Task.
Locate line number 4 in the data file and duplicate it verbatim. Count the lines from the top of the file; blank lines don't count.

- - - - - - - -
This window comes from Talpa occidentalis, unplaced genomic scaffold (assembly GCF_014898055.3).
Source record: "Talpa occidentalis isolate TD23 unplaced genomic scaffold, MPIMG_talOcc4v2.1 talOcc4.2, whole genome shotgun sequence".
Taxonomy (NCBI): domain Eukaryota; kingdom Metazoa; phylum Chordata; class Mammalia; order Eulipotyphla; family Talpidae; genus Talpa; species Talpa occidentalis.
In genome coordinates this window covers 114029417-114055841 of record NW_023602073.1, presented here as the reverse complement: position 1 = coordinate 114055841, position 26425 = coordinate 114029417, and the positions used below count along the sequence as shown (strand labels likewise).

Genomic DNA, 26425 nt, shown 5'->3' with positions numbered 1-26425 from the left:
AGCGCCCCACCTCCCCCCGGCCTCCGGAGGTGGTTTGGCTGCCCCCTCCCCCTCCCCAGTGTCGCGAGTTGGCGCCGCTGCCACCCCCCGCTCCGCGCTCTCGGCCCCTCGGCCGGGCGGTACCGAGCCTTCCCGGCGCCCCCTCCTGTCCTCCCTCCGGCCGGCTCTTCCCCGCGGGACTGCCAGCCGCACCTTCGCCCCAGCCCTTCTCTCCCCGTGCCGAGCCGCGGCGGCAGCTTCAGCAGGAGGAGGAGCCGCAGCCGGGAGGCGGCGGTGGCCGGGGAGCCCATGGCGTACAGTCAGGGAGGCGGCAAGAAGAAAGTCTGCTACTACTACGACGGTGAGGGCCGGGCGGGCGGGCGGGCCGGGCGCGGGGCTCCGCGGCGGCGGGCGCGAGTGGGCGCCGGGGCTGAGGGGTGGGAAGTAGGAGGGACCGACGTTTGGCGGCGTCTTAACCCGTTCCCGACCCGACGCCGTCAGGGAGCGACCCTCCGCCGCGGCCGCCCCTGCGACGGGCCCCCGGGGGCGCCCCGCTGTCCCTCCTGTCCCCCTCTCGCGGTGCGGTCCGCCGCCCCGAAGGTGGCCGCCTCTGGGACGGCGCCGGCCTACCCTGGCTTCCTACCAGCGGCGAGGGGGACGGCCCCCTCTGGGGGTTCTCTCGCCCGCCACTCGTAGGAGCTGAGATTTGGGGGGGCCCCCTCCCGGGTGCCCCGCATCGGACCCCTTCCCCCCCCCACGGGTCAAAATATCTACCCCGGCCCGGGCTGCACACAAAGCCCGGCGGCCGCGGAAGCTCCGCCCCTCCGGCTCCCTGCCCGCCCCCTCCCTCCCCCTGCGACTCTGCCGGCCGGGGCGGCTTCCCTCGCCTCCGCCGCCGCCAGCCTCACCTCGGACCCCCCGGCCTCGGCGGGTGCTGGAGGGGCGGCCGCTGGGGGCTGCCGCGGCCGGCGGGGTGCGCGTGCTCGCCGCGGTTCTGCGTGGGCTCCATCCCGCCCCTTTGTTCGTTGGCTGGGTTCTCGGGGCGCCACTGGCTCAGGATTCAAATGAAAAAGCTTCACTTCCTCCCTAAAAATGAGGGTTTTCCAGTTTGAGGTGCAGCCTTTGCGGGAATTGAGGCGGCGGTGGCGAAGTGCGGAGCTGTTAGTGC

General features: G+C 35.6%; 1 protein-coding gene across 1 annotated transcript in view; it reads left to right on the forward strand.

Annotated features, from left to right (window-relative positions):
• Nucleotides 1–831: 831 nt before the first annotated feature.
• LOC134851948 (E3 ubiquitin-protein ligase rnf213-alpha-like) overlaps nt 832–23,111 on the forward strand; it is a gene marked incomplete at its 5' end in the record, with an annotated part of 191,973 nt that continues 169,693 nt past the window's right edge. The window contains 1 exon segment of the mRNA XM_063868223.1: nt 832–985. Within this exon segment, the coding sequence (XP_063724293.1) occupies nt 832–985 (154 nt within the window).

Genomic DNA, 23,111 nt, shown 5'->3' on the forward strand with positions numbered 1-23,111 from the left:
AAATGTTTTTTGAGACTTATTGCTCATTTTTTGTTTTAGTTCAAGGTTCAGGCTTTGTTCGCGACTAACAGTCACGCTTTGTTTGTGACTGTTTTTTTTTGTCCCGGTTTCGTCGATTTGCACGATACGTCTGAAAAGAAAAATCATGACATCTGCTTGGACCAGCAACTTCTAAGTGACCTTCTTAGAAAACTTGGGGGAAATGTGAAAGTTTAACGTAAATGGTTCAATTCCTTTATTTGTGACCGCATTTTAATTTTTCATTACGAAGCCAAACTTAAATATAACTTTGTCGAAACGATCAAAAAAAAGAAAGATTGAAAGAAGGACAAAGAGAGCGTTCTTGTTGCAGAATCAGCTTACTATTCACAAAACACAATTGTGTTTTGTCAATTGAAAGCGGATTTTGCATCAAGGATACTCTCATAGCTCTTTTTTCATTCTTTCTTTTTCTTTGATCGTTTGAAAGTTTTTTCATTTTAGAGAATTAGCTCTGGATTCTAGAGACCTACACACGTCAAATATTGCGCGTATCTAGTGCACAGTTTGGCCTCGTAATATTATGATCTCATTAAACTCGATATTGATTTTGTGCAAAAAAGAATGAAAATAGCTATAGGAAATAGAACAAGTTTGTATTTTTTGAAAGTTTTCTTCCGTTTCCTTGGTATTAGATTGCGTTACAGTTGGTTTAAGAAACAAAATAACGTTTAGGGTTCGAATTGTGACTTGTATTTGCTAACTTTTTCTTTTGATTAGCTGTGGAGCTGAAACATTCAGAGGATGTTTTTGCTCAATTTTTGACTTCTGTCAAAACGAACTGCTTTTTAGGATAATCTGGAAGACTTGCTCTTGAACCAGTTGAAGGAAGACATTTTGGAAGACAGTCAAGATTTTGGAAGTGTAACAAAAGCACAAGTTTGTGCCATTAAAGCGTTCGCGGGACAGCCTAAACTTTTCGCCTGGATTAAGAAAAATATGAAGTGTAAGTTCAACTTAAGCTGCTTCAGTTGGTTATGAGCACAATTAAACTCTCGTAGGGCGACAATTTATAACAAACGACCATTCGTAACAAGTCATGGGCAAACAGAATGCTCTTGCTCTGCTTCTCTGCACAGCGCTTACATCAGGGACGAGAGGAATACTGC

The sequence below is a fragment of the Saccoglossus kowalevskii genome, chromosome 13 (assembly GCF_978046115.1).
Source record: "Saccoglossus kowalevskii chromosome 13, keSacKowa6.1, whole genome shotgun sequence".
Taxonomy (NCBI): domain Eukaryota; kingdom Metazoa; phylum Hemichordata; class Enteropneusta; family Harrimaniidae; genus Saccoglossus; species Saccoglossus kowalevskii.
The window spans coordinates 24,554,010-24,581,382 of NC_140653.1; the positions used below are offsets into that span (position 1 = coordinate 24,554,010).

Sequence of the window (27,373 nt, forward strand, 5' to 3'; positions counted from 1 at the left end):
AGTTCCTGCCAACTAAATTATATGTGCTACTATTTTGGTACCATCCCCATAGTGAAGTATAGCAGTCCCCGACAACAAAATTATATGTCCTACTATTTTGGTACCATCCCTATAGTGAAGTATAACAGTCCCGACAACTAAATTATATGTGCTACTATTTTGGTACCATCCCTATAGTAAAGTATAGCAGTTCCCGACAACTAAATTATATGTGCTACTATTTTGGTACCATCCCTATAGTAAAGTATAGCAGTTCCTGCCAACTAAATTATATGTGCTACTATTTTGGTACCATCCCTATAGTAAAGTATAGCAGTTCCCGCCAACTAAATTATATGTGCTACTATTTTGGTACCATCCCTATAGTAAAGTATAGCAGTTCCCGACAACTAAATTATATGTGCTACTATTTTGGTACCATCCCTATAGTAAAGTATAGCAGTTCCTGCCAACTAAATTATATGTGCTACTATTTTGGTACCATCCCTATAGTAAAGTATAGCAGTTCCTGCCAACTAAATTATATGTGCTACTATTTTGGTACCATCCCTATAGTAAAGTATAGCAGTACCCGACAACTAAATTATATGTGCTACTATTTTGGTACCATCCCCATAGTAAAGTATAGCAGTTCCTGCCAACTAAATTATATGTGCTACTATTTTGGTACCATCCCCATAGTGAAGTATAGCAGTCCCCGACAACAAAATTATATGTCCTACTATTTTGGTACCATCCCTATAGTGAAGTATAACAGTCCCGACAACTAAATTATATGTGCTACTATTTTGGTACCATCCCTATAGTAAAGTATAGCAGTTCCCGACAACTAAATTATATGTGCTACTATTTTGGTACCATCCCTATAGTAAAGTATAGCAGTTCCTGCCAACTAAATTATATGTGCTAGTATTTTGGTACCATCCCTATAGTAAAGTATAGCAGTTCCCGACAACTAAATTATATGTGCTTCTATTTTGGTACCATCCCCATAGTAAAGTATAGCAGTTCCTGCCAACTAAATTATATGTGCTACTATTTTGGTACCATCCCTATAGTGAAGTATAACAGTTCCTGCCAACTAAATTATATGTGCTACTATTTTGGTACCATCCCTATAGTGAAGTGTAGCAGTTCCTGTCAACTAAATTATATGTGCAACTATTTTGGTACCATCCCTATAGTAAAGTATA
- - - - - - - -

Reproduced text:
In genome coordinates this window covers 114029417-114055841 of record NW_023602073.1, presented here as the reverse complement: position 1 = coordinate 114055841, position 26425 = coordinate 114029417, and the positions used below count along the sequence as shown (strand labels likewise).